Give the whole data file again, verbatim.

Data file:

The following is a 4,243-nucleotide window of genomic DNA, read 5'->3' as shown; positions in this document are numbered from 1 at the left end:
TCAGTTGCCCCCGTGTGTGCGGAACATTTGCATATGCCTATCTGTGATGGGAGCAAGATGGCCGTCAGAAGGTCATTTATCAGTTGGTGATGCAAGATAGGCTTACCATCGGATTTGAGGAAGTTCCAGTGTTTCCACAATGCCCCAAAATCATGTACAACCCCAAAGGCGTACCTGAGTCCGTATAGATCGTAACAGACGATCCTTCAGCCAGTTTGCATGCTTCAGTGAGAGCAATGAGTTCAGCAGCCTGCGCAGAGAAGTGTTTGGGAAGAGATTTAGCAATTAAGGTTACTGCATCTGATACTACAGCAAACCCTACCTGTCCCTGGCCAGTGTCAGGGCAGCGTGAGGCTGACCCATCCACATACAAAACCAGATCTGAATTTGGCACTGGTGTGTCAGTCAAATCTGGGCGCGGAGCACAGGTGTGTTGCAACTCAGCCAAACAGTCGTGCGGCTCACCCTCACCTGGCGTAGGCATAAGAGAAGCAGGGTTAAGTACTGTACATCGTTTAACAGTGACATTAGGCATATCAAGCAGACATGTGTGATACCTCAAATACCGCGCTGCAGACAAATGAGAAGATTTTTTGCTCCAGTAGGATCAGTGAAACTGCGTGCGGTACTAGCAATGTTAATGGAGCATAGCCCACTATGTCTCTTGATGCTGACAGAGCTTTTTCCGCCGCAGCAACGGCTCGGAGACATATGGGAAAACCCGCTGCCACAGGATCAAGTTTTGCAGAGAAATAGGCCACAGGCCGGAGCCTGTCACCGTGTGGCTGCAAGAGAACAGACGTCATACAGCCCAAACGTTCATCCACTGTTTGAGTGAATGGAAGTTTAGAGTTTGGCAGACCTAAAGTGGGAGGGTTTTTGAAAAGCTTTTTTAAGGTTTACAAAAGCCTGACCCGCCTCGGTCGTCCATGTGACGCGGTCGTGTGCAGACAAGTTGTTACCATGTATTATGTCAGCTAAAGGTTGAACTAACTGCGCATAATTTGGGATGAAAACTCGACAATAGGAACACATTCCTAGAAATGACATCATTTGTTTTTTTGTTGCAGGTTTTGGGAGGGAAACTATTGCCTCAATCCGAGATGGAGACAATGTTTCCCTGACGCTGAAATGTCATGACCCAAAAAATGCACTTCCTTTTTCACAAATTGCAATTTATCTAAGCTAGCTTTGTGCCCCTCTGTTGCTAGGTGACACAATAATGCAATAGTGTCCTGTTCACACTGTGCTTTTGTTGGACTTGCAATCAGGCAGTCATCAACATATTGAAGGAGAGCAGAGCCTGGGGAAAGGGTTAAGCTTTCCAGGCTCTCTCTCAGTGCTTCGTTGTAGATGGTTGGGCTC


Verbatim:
The following is a 4,243-nucleotide window of genomic DNA, read 5'->3' as shown; positions in this document are numbered from 1 at the left end:
TCAGTTGCCCCCGTGTGTGCGGAACATTTGCATATGCCTATCTGTGATGGGAGCAAGATGGCCGTCAGAAGGTCATTTATCAGTTGGTGATGCAAGATAGGCTTACCATCGGATTTGAGGAAGTTCCAGTGTTTCCACAATGCCCCAAAATCATGTACAACCCCAAAGGCGTACCTGAGTCCGTATAGATCGTAACAGACGATCCTTCAGCCAGTTTGCATGCTTCAGTGAGAGCAATGAGTTCAGCAGCCTGCGCAGAGAAGTGTTTGGGAAGAGATTTAGCAATTAAGGTTACTGCATCTGATACTACAGCAAACCCTACCTGTCCCTGGCCAGTGTCAGGGCAGCGTGAGGCTGACCCATCCACATACAAAACCAGATCTGAATTTGGCACTGGTGTGTCAGTCAAATCTGGGCGCGGAGCACAGGTGTGTTGCAACTCAGCCAAACAGTCGTGCGGCTCACCCTCACCTGGCGTAGGCATAAGAGAAGCAGGGTTAAGTACTGTACATCGTTTAACAGTGACATTAGGCATATCAAGCAGACATGTGTGATACCTCAAATACCGCGCTGCAGACAAATGAGAAGATTTTTTGCTCCAGTAGGATCAGTGAAACTGCGTGCGGTACTAGCAATGTTAATGGAGCATAGCCCACTATGTCTCTTGATGCTGACAGAGCTTTTTCCGCCGCAGCAACGGCTCGGAGACATATGGGAAAACCCGCTGCCACAGGATCAAGTTTTGCAGAGAAATAGGCCACAGGCCGGAGCCTGTCACCGTGTGGCTGCAAGAGAACAGACGTCATACAGCCCAAACGTTCATCCACTGTTTGAGTGAATGGAAGTTTAGAGTTTGGCAGACCTAAAGTGGGAGGGTTTTTGAAAAGCTTTTTTAAGGTTTACAAAAGCCTGACCCGCCTCGGTCGTCCATGTGACGCGGTCGTGTGCAGACAAGTTGTTACCATGTATTATGTCAGCTAAAGGTTGAACTAACTGCGCATAATTTGGGATGAAAACTCGACAATAGGAACACATTCCTAGAAATGACATCATTTGTTTTTTTGTTGCAGGTTTTGGGAGGGAAACTATTGCCTCAATCCGAGATGGAGACAATGTTTCCCTGACGCTGAAATGTCATGACCCAAAAAATGCACTTCCTTTTTCACAAATTGCAATTTATCTAAGCTAGCTTTGTGCCCCTCTGTTGCTAGGTGACACAATAATGCAATAGTGTCCTGTTCACACTGTGCTTTTGTTGGACTTGCAATCAGGCAGTCATCAACATATTGAAGGAGAGCAGAGCCTGGGGAAAGGGTTAAGCTTTCCAGGCTCTCTCTCAGTGCTTCGTTGTAGATGGTTGGGCTC